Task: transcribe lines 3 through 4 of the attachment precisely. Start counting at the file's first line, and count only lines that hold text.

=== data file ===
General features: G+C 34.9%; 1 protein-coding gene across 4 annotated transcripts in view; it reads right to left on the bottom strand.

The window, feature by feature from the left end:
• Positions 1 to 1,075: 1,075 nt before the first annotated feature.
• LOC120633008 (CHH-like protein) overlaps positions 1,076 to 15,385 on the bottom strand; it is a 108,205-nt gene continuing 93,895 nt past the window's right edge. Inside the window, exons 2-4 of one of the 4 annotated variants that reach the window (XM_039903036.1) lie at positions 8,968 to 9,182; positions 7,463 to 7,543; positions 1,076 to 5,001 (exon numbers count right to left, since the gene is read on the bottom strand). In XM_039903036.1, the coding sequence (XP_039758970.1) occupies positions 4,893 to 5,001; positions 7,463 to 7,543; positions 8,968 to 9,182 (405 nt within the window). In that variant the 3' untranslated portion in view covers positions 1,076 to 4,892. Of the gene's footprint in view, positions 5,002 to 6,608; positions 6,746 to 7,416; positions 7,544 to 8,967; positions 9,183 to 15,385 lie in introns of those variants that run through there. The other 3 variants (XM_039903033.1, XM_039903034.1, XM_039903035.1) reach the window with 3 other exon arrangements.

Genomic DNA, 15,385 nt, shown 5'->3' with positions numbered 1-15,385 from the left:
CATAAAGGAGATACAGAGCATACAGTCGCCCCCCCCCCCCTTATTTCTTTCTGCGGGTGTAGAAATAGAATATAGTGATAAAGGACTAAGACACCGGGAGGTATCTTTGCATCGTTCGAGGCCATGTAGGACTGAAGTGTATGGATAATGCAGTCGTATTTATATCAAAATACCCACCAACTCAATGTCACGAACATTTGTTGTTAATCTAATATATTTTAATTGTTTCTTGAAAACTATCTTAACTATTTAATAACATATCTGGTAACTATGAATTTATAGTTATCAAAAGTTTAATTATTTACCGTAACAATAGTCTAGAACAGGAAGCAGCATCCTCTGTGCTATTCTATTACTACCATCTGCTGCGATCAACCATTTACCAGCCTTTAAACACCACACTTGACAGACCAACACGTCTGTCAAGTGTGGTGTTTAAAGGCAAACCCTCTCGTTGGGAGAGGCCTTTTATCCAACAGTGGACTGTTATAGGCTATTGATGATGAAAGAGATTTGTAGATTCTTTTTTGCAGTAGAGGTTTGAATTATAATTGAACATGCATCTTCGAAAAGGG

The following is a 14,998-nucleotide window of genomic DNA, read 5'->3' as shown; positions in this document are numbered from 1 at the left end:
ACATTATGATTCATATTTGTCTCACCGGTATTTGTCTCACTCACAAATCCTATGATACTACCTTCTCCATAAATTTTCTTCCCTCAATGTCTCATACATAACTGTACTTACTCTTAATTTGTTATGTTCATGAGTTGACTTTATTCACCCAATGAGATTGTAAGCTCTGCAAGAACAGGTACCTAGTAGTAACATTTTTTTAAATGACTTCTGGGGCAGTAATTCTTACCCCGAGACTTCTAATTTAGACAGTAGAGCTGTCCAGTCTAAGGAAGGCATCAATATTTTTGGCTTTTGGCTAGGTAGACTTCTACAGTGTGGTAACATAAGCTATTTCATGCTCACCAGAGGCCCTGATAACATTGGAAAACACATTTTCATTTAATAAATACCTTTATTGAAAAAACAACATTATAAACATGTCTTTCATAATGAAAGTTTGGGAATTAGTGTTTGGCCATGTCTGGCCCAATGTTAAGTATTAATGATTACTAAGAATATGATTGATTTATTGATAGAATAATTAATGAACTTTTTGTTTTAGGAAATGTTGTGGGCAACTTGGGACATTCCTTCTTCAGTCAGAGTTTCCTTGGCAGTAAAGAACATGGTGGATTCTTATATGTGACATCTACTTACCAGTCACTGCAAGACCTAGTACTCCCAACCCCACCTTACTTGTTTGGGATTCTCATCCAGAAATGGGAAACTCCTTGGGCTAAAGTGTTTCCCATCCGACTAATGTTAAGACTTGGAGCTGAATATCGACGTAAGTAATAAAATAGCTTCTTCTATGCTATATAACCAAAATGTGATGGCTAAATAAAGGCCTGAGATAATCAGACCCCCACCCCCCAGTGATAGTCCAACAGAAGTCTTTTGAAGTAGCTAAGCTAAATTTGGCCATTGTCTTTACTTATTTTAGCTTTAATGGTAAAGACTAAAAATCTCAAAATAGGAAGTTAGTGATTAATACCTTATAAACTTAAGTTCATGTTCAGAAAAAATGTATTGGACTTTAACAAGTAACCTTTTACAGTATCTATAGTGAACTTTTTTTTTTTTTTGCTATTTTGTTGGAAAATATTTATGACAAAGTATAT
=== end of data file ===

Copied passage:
• Positions 1 to 1,075: 1,075 nt before the first annotated feature.
• LOC120633008 (CHH-like protein) overlaps positions 1,076 to 15,385 on the bottom strand; it is a 108,205-nt gene continuing 93,895 nt past the window's right edge. Inside the window, exons 2-4 of one of the 4 annotated variants that reach the window (XM_039903036.1) lie at positions 8,968 to 9,182; positions 7,463 to 7,543; positions 1,076 to 5,001 (exon numbers count right to left, since the gene is read on the bottom strand). In XM_039903036.1, the coding sequence (XP_039758970.1) occupies positions 4,893 to 5,001; positions 7,463 to 7,543; positions 8,968 to 9,182 (405 nt within the window). In that variant the 3' untranslated portion in view covers positions 1,076 to 4,892. Of the gene's footprint in view, positions 5,002 to 6,608; positions 6,746 to 7,416; positions 7,544 to 8,967; positions 9,183 to 15,385 lie in introns of those variants that run through there. The other 3 variants (XM_039903033.1, XM_039903034.1, XM_039903035.1) reach the window with 3 other exon arrangements.